The Status of Fair Housing
The year 2010 marked a crucial milestone in the quest for fair housing. In addition to its longstanding duty to monitor specific instances of discrimination, HUD began to more proactively address the regulatory and structural frameworks that give rise to discriminatory practices.
By the Numbers: Housing Discrimination in 2010
In 2010, 10,155 housing discrimination complaints were filed with HUD and its Fair Housing Assistance Program (FHAP) partners — state and local government agencies designated by HUD to investigate Fair Housing Act complaints in their jurisdictions. This total is slightly lower than in 2009, when total complaints reached 10,242. Notably, 2010 also marks the fifth consecutive year that housing discrimination grievances exceeded 10,000.
As in previous years, the highest percentage of these complaints were filed based on disability (48%) followed by race (34%). Although the number of complaints based on disability and race used to be quite similar, the gap separating the two has widened every year since 2007. Complaints were also filed based on familial status (15%), national origin (12%), sex (11%), religion (3%), color (2%), and retaliation (7%). Of those complaints based on national origin, 7 percent were founded on housing discrimination against those with Hispanic or Latino backgrounds.
Source: U.S. Department of Housing and Urban Development, “Live Free, Annual Report on Fair Housing, FY2010,” Table 1, p. 20. Percentages do not total 100% as complaints may contain multiple bases.
Most discrimination complaints (59%) arose from discriminatory terms, conditions, privileges, services, and facilities in the rental or sale of property. That category might include a landlord who fixes a leak for a white tenant but not a black one, a landlord who demands a higher security deposit from a person in a wheelchair than from other tenants, or a building manager who will not lease or sell housing to a family with children.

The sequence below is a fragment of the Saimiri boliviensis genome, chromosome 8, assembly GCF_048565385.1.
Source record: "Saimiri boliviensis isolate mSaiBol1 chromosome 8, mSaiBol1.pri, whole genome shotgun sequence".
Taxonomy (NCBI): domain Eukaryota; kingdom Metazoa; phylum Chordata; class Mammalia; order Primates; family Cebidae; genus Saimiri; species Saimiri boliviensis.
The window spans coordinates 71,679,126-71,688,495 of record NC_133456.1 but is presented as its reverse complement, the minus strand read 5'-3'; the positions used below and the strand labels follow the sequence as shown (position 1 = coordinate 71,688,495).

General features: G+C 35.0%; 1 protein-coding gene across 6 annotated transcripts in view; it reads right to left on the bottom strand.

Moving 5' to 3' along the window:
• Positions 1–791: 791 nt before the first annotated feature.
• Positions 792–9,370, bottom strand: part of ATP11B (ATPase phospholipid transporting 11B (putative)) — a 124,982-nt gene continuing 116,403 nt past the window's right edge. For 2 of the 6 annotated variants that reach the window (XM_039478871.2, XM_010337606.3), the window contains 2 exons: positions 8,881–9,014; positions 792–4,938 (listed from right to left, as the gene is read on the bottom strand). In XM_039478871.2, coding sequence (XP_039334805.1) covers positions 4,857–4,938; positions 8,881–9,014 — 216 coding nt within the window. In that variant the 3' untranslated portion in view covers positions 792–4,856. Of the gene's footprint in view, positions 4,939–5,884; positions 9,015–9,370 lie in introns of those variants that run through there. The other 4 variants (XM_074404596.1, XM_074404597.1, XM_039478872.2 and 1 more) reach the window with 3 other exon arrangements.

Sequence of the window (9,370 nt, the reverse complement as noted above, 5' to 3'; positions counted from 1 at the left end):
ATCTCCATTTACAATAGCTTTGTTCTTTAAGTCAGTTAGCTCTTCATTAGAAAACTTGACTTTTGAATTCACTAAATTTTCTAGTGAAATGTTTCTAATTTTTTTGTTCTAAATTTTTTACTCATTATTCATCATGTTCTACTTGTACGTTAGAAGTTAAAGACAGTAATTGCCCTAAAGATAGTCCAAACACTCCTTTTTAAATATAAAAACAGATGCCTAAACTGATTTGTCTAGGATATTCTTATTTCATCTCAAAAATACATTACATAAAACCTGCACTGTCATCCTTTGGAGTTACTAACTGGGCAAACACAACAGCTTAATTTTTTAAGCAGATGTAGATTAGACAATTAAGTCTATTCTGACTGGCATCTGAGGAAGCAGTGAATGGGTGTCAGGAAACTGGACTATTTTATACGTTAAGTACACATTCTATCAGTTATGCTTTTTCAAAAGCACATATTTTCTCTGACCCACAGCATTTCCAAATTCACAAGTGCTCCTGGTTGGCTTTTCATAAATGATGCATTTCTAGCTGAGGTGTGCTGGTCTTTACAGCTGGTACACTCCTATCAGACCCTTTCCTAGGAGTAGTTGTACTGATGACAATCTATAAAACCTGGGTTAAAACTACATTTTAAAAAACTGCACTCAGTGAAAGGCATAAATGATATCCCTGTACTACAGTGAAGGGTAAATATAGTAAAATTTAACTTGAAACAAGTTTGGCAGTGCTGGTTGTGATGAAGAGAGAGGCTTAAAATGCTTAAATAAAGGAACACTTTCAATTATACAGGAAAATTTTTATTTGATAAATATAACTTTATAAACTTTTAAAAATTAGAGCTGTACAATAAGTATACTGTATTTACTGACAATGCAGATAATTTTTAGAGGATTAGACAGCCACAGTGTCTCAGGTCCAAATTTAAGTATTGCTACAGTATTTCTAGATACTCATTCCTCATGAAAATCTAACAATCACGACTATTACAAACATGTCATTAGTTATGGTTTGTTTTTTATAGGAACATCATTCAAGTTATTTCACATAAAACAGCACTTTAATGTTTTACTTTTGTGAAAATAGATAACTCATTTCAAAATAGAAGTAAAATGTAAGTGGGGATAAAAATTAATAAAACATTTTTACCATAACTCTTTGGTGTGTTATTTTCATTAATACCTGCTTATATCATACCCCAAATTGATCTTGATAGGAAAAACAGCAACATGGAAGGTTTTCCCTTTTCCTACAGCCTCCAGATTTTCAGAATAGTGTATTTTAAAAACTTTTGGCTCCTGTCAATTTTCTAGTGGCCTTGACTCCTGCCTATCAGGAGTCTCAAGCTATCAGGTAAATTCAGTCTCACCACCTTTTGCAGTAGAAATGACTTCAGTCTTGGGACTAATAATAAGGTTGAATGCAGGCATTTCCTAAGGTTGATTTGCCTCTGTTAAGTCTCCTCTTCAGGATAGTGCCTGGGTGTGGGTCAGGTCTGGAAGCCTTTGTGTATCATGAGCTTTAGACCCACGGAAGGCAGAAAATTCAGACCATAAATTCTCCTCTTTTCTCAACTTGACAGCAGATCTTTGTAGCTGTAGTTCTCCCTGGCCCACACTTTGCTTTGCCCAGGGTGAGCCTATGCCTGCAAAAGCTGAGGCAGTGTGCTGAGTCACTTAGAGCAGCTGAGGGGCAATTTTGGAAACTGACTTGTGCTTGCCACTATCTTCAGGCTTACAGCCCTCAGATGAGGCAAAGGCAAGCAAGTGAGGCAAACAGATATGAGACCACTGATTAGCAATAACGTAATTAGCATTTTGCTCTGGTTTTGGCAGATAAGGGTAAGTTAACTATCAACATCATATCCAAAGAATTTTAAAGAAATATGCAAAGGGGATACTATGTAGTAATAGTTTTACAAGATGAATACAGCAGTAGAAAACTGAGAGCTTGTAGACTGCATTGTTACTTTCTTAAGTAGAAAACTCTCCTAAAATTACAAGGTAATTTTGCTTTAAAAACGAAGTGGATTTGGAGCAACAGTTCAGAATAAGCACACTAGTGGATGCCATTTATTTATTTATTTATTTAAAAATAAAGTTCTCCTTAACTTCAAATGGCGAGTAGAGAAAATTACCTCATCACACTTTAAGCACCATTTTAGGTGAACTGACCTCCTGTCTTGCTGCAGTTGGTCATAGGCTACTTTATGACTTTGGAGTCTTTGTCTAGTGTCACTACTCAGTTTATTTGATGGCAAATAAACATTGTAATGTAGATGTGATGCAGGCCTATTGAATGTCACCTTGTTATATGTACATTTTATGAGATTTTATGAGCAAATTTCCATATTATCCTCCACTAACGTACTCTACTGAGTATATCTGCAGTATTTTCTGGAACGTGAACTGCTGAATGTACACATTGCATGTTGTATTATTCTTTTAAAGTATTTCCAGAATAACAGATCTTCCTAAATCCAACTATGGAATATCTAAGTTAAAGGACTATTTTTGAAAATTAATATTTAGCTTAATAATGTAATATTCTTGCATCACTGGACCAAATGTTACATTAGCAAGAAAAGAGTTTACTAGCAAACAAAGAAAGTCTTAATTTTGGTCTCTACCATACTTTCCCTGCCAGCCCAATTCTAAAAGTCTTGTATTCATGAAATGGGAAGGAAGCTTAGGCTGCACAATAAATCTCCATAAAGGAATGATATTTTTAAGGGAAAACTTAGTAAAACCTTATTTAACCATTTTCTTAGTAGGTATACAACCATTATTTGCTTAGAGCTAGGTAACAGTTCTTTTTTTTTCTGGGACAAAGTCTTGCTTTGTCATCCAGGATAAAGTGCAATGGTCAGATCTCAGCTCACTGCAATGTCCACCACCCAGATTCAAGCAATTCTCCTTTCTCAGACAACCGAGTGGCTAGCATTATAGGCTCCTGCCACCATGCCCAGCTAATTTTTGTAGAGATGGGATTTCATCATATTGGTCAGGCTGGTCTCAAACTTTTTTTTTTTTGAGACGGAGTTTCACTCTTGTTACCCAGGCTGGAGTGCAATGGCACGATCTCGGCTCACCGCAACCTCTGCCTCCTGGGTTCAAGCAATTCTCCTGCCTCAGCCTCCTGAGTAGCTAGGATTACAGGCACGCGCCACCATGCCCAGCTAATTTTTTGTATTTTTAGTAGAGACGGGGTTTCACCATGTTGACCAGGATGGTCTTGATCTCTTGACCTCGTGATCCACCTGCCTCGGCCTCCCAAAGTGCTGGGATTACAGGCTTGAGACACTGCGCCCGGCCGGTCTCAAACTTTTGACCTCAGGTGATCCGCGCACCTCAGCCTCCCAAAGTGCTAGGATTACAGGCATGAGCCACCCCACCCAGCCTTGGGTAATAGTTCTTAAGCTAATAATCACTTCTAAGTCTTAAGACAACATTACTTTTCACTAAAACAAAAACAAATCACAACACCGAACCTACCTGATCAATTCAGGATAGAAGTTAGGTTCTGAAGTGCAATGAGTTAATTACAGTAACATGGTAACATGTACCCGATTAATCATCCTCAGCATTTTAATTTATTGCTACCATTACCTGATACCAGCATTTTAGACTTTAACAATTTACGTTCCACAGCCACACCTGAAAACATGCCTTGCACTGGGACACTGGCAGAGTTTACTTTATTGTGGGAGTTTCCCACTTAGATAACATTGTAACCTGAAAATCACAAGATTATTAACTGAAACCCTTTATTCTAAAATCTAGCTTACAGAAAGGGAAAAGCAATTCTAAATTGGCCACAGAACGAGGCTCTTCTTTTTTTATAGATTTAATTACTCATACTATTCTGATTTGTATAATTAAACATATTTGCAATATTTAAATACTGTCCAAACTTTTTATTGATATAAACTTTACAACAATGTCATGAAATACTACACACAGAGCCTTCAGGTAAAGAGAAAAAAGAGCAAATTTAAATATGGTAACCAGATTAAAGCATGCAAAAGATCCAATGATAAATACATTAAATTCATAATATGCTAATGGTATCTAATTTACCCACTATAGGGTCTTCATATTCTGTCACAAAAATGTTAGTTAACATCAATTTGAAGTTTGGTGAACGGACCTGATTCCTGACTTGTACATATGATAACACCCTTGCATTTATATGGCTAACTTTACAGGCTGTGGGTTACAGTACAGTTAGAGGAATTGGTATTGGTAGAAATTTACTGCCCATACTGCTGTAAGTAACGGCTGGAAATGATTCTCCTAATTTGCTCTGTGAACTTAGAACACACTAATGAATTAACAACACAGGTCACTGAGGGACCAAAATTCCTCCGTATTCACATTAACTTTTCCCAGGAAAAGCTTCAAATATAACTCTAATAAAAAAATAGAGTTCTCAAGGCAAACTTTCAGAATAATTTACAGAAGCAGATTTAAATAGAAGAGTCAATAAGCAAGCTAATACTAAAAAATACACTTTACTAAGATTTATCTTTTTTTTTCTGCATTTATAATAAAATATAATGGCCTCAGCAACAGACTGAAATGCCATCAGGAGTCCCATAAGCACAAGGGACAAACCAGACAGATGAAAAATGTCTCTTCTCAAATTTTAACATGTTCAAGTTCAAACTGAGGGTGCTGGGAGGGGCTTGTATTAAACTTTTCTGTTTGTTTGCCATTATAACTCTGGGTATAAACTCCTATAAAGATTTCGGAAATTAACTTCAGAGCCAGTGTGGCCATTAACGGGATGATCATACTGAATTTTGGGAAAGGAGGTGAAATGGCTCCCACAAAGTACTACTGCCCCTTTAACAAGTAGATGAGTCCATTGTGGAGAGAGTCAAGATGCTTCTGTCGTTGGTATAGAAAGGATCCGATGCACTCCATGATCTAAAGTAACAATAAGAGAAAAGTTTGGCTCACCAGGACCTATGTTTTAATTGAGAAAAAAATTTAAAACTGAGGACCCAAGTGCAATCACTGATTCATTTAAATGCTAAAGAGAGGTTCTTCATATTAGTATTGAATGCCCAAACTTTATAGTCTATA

Working Proactively on Structural Causes of Discrimination
HUD proactively initiated revisions that clarify and specify how programs that receive community planning and development funds can more effectively use these grants to affirmatively further fair housing (AFFH). HUD has given AFFH regulation greater emphasis in applications to its competitive grant programs, and the Department expects that the revised regulations will help groups better assess and address local fair housing issues.
HUD has also taken specific actions to better enforce fair housing initiatives already underway. For example, the city of Joliet, Illinois omitted mention of how the city would address discrimination motivated by race, color, religion, sex, disability, family status, or national origin in its consolidated plan. HUD ruled that without this planning element, the city could no longer receive Department funds. In response, Joliet embarked on a new plan that recognizes these potential impediments.
In 2010, HUD also launched fair housing initiatives in response to recent political and economic events.
- Subprime loans and fraudulent mortgage modifications. Research shows that minorities, including African Americans and Hispanics, were more likely than whites to be granted subprime mortgages, even if their credit scores and other financial characteristics were similar, which has resulted in higher foreclosure rates in minority neighborhoods. Today, this type of discrimination has taken on a new form: fraudulent offers of mortgage assistance targeting African Americans and Hispanics. To address this discrimination, HUD partnered with the Lawyers’ Committee for Civil Rights Under Law to forge the Loan Modification Scam Prevention Network. In addition to educating homeowners about scams, the network links consumers with free mortgage counseling from HUD-approved groups and aims to increase the reporting of fraud.
- Housing and undocumented immigrants. In response to recent legislation in Arizona, Nebraska, and elsewhere, targeting undocumented immigrants, HUD has initiated a number of investigations to determine whether the legislation may be linked to increased housing discrimination based on Latino or Hispanic origin. For example, S.B. 1075, passed in Arizona in April 2010, specifies that residents may not “harbor” undocumented immigrants. In response, the Office of Fair Housing and Equal Opportunity joined with the state’s Attorney General to publish an opinion explaining that the normative landlord/tenant relationship is not the same as “harboring” an undocumented immigrant.
You can read Live Free: Annual Report on Fair Housing, FY 2010, here.